In June 2005, Penn Millers Insurance ($86 million in 2006 gross premium) realized that for the Wilkes-Barre, Pa.-based carrier to meet its growth objectives, it would have to cut down on its manual, paper-based processes. "We found it was going to be difficult to attain the premium growth we set forth [because of] the way we were doing business," relates Mary McGrath, systems analyst for Penn Millers.
The company was "looking to gain productivity from having an automated workflow process," McGrath continues, explaining that Penn Millers wanted a system that allowed for electronic file sharing, less paper and less process redundancy. It was important, she adds, that customer service levels were maintained, a competitive differentiator for Penn Millers.
The search for a document imaging and workflow product began in December 2005. A team of managers and "super users" who were most in tune with the system requirements headed the selection process. "We had user involvement in this," McGrath says. "It wasn't just strictly IT selecting [the solution], or the senior executive committee."
Three vendors emerged as leading candidates, and by September 2006, after side-by-side comparisons and on-site demonstrations, Penn Millers selected the ImageRight (Conyers, Ga.) document management and workflow solution. "The ease of indexing and retrieving files is what sold [ImageRight] to the users," McGrath says, explaining that the solution requires only a file name or file number to input or retrieve a file.
In November, ImageRight spent a week on-site to connect scanners and related PCs and configuring the software to run on dedicated Dell (Round Rock, Texas) servers. Two Kodak (Rochester, N.Y.) scanners were purchased, as well as an optical platter from Plasmon (Hertfordshire, England) for storage redundancy for legal purposes. According to McGrath, the overall cost of the new system and equipment was 20 percent of the company's IT budget, which she declines to specify.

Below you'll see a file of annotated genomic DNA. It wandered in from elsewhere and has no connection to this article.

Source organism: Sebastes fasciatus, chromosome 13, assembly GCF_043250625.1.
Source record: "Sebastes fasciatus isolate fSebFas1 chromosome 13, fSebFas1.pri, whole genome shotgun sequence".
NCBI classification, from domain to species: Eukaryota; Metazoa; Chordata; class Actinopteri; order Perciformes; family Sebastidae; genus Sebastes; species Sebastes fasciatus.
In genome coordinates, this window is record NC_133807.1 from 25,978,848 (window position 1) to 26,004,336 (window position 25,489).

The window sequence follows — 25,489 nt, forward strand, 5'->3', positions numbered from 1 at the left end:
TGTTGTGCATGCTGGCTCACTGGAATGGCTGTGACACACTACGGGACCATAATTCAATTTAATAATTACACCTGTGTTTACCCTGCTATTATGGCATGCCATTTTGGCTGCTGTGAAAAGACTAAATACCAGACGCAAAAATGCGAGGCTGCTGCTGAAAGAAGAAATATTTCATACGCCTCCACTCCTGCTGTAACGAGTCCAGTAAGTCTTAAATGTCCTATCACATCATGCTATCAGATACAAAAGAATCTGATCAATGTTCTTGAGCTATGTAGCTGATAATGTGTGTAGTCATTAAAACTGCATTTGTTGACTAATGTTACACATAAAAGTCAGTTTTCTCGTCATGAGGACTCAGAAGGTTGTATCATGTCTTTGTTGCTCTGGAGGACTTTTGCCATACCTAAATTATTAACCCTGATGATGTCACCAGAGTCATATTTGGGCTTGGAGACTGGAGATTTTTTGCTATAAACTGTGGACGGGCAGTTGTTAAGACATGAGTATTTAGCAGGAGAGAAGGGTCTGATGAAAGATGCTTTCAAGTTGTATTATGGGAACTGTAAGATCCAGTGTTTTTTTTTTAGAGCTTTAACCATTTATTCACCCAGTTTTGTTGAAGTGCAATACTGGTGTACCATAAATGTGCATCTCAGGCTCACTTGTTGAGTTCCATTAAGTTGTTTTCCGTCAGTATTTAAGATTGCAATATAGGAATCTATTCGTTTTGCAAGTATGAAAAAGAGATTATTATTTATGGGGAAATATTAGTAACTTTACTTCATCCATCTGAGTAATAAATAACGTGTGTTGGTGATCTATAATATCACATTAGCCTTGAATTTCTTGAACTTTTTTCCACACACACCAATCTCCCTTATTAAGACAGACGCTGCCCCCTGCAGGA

Meanwhile, Penn Millers' employees back-scanned existing documents so they could be retrieved under the new system. "It was a very time-intensive process because of the number of files we had," McGrath relates. Across the company's three departments that initially went live on the platform -- claims, commercial business and agribusiness -- 9,636 files were back-scanned. The claims department was the first area of the company to go live with ImageRight, in January 2007. "Right off the bat we saw a large reduction in paper," McGrath says, adding that the company expects to see a return on the purchase price in three years.
Penn Millers' two underwriting groups went live with ImageRight more recently -- the last group completed its back-scanning in April. "We're definitely seeing improved productivity," McGrath says. "Volumes are ... only going to increase. However, we expect to be able to maintain our high level of customer service while keeping staffing levels optimal."
It was beneficial, McGrath adds, to have ImageRight on-site for training during go-live weeks. But overall, "The learning curve was actually lower than what I prepared for," McGrath says.
The ImageRight implementation is a catalyst for future changes, McGrath says, noting that the marketing and loss control departments also have adopted the system. "By having all our files and policies imaged, it puts us in a good position to go further with electronic distribution and management of information," she explains.
Penn Millers Insurance Co. (Wilkes-Barre, Pa.; $86 million in 2006 gross premium).
Lines of Business:
Commercial (auto, business-owner property, umbrella, workers' compensation) and agribusiness.
ImageRight (Conyers, Ga.) document management and workflow solution:
Enable premium growth without expanding staff, while still providing high levels of customer service.